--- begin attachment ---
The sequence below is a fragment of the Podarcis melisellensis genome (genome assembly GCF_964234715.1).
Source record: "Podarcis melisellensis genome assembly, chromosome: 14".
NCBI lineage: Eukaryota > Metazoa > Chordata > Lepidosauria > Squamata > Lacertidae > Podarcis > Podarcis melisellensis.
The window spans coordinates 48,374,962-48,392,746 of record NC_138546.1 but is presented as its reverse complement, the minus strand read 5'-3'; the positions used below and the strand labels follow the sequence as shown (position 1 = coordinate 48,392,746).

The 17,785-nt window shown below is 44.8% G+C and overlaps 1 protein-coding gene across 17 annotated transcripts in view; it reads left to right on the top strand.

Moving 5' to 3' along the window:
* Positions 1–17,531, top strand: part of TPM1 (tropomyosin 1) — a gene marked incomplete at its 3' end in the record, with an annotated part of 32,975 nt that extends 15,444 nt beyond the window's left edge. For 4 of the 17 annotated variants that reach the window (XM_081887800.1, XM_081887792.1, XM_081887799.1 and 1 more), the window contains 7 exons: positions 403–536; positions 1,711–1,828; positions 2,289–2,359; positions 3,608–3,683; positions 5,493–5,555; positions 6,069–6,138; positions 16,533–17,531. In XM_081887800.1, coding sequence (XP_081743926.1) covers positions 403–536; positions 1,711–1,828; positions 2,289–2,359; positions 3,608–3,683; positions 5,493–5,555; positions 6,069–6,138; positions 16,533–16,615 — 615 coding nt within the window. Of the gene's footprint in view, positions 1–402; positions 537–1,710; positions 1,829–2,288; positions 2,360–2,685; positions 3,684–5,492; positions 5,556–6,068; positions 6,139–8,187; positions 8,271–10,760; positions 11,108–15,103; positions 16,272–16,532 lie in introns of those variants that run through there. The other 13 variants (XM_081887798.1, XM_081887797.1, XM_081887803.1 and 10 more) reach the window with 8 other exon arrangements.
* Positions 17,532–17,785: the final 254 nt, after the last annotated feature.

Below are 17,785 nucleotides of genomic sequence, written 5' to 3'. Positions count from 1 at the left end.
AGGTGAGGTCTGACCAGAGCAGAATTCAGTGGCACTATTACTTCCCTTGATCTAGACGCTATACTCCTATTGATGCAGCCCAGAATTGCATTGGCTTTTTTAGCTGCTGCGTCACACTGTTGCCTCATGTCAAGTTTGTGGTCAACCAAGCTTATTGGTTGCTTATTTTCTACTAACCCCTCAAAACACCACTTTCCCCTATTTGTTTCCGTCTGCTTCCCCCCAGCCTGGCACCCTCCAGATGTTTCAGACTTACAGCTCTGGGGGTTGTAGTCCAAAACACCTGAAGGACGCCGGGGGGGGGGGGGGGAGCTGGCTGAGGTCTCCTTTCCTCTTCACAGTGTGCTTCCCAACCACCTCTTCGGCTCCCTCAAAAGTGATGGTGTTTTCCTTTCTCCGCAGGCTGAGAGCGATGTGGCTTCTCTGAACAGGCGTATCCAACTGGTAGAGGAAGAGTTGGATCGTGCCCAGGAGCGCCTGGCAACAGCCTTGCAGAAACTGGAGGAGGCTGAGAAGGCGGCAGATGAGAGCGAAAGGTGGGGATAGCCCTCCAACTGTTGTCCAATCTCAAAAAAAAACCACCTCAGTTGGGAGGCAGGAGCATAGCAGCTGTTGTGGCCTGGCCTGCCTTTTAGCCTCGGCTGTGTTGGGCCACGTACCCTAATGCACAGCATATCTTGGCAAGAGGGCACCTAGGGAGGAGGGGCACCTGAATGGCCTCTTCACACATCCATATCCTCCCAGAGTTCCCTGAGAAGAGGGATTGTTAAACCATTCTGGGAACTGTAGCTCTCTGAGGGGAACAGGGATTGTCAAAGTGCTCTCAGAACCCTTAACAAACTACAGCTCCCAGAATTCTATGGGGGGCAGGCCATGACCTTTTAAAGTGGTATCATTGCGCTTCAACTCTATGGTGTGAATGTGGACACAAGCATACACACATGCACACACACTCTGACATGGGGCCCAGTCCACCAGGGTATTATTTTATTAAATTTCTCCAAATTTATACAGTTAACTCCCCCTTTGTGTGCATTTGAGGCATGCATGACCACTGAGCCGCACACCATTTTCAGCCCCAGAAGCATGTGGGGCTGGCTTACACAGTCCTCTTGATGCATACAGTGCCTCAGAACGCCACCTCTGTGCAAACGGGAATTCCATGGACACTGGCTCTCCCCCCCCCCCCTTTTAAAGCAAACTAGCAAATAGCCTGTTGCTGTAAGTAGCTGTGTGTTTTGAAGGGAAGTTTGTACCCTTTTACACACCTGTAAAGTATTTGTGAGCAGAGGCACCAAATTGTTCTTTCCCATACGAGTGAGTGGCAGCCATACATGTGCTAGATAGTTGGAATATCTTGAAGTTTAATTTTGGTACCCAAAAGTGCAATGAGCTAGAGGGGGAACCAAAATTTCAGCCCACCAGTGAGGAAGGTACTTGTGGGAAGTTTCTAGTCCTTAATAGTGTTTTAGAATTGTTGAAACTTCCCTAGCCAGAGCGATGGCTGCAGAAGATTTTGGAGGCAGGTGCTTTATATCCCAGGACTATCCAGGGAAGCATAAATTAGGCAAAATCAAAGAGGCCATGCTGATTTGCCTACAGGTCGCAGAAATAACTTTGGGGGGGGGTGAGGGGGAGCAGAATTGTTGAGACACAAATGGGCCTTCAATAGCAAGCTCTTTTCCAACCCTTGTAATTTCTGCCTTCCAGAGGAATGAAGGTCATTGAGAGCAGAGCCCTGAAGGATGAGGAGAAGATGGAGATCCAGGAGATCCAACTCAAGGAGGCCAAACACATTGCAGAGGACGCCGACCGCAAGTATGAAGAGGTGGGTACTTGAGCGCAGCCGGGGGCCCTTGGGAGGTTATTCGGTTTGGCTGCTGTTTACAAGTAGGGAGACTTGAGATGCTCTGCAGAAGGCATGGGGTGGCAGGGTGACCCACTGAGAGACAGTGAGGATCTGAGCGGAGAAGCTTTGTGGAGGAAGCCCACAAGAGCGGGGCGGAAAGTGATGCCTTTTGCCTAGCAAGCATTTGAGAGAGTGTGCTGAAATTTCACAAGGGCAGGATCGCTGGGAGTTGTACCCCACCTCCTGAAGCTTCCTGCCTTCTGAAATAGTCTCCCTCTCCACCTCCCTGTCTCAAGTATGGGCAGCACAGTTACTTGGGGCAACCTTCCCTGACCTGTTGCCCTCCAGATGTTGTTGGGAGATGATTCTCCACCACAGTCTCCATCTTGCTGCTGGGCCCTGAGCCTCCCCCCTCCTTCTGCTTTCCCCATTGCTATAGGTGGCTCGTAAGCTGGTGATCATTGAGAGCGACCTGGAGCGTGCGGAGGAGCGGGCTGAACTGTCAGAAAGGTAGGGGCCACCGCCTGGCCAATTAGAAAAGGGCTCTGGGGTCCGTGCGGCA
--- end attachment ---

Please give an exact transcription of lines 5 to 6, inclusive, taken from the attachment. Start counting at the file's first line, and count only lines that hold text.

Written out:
The 17,785-nt window shown below is 44.8% G+C and overlaps 1 protein-coding gene across 17 annotated transcripts in view; it reads left to right on the top strand.

Moving 5' to 3' along the window: